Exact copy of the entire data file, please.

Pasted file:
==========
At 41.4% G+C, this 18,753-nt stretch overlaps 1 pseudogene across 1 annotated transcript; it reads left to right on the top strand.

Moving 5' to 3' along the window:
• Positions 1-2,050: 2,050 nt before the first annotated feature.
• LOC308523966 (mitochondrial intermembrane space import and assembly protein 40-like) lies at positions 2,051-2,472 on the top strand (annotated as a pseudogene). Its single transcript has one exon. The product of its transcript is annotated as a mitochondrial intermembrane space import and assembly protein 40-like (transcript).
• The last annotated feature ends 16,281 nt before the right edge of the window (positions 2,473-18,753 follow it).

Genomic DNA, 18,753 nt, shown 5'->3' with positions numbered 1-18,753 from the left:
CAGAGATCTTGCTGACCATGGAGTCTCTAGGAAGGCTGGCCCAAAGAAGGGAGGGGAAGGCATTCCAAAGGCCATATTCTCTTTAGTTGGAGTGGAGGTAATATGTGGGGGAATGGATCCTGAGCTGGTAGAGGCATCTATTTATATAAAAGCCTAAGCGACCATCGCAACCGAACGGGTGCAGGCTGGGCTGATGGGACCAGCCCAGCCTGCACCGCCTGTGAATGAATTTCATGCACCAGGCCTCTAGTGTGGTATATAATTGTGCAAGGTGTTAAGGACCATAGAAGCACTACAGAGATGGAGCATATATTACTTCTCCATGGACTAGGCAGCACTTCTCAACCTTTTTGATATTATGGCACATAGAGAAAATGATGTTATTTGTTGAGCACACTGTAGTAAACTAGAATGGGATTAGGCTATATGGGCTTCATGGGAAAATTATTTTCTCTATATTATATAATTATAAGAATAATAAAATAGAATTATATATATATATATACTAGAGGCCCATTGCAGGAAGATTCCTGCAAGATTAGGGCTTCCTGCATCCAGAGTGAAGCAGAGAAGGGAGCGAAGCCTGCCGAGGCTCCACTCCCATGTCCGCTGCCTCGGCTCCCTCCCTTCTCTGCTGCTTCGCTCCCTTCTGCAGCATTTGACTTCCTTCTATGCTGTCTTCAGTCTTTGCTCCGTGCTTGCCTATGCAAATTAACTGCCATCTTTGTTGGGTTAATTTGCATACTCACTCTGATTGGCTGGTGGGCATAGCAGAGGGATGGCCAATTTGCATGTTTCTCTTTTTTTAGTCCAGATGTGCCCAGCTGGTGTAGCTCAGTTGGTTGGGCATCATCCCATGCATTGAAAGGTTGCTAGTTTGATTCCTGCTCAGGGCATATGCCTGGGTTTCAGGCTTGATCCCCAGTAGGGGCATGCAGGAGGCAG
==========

At 41.4% G+C, this 18,753-nt stretch overlaps 1 pseudogene across 1 annotated transcript; it reads left to right on the top strand.

Moving 5' to 3' along the window:
• Positions 1-2,050: 2,050 nt before the first annotated feature.
• LOC308523966 (mitochondrial intermembrane space import and assembly protein 40-like) lies at positions 2,051-2,472 on the top strand (annotated as a pseudogene). Its single transcript has one exon. The product of its transcript is annotated as a mitochondrial intermembrane space import and assembly protein 40-like (transcript).
• The last annotated feature ends 16,281 nt before the right edge of the window (positions 2,473-18,753 follow it).

Genomic DNA, 18,753 nt, shown 5'->3' with positions numbered 1-18,753 from the left:
CAGAGATCTTGCTGACCATGGAGTCTCTAGGAAGGCTGGCCCAAAGAAGGGAGGGGAAGGCATTCCAAAGGCCATATTCTCTTTAGTTGGAGTGGAGGTAATATGTGGGGGAATGGATCCTGAGCTGGTAGAGGCATCTATTTATATAAAAGCCTAAGCGACCATCGCAACCGAACGGGTGCAGGCTGGGCTGATGGGACCAGCCCAGCCTGCACCGCCTGTGAATGAATTTCATGCACCAGGCCTCTAGTGTGGTATATAATTGTGCAAGGTGTTAAGGACCATAGAAGCACTACAGAGATGGAGCATATATTACTTCTCCATGGACTAGGCAGCACTTCTCAACCTTTTTGATATTATGGCACATAGAGAAAATGATGTTATTTGTTGAGCACACTGTAGTAAACTAGAATGGGATTAGGCTATATGGGCTTCATGGGAAAATTATTTTCTCTATATTATATAATTATAAGAATAATAAAATAGAATTATATATATATATATACTAGAGGCCCATTGCAGGAAGATTCCTGCAAGATTAGGGCTTCCTGCATCCAGAGTGAAGCAGAGAAGGGAGCGAAGCCTGCCGAGGCTCCACTCCCATGTCCGCTGCCTCGGCTCCCTCCCTTCTCTGCTGCTTCGCTCCCTTCTGCAGCATTTGACTTCCTTCTATGCTGTCTTCAGTCTTTGCTCCGTGCTTGCCTATGCAAATTAACTGCCATCTTTGTTGGGTTAATTTGCATACTCACTCTGATTGGCTGGTGGGCATAGCAGAGGGATGGCCAATTTGCATGTTTCTCTTTTTTTAGTCCAGATGTGCCCAGCTGGTGTAGCTCAGTTGGTTGGGCATCATCCCATGCATTGAAAGGTTGCTAGTTTGATTCCTGCTCAGGGCATATGCCTGGGTTTCAGGCTTGATCCCCAGTAGGGGCATGCAGGAGGCAG